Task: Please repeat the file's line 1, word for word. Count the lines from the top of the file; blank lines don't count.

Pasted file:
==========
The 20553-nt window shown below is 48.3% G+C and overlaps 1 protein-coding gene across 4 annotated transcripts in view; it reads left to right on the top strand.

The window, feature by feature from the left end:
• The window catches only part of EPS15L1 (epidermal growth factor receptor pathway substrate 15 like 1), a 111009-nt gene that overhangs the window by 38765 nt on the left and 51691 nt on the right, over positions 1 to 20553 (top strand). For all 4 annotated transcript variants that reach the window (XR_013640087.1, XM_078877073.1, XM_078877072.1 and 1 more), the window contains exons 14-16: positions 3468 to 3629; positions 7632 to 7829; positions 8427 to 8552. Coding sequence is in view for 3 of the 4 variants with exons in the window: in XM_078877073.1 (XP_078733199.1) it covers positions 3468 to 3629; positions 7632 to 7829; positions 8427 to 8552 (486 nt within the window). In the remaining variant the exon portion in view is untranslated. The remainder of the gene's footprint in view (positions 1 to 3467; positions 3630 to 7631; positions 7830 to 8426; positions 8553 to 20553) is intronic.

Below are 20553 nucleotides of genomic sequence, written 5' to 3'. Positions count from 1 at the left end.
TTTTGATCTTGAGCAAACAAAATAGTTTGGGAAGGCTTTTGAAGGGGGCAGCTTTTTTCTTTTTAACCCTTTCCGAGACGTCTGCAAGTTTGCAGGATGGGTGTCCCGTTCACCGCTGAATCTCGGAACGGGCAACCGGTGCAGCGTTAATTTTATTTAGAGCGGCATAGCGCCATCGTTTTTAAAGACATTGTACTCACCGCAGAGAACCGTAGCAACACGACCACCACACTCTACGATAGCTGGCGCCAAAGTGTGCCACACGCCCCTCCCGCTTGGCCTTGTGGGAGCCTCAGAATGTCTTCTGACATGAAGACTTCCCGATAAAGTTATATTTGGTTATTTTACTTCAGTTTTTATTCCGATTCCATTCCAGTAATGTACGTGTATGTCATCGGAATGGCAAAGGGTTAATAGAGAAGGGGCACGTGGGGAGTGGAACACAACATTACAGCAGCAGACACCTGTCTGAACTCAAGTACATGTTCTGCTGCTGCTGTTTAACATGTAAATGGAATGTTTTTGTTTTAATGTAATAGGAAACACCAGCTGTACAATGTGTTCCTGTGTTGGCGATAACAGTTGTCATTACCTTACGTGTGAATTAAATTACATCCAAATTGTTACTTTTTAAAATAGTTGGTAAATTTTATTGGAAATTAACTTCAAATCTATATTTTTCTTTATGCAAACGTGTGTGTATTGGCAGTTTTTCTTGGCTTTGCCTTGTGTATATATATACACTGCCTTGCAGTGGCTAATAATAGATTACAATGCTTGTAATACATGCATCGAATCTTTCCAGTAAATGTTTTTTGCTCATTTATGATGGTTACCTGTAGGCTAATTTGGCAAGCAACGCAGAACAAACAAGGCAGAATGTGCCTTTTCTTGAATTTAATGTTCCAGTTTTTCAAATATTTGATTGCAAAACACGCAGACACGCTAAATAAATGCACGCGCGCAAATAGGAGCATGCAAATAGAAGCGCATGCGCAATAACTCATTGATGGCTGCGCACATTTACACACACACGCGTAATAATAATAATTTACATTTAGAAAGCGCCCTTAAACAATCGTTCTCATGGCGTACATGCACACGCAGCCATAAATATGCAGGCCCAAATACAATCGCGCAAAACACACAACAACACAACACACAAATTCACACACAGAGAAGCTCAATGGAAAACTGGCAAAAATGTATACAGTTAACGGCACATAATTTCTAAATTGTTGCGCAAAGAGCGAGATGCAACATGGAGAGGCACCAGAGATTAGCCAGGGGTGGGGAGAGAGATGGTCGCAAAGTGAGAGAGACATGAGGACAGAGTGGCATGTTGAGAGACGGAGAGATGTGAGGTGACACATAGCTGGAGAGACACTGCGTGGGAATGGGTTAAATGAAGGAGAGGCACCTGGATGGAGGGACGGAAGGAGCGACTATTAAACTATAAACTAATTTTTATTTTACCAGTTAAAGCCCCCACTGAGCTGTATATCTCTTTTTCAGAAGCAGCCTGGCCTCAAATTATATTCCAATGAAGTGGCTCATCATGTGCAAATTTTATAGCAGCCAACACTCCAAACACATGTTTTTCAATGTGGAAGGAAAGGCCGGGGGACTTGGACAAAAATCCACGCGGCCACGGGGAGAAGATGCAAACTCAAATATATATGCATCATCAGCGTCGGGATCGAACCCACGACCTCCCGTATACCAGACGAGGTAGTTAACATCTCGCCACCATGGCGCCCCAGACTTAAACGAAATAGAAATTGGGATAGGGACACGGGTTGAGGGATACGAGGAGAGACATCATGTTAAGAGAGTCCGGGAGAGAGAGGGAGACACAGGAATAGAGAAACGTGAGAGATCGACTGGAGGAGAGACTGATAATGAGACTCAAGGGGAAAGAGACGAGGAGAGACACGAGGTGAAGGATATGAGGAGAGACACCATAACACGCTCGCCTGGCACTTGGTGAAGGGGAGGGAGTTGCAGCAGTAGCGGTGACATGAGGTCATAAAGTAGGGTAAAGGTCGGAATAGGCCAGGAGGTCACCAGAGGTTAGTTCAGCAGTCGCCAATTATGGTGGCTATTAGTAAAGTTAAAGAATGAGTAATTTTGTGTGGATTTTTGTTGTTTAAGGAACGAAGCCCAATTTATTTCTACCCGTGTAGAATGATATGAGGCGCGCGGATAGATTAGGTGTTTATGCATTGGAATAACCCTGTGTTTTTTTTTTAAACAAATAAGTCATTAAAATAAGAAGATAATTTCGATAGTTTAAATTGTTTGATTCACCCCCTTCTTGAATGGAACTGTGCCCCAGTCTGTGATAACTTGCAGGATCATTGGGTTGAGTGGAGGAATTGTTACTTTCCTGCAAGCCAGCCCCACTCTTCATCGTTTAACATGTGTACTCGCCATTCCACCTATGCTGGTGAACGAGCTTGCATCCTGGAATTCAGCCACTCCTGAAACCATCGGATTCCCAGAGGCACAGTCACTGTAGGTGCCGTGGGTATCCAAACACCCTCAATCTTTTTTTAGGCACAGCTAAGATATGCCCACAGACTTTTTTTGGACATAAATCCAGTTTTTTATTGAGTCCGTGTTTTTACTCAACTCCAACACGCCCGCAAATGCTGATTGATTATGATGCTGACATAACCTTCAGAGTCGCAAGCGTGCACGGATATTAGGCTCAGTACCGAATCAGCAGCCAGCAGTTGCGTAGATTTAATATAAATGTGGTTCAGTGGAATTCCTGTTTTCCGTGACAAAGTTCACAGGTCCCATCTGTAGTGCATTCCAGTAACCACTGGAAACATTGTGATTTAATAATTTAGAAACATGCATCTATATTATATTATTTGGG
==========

The 20553-nt window shown below is 48.3% G+C and overlaps 1 protein-coding gene across 4 annotated transcripts in view; it reads left to right on the top strand.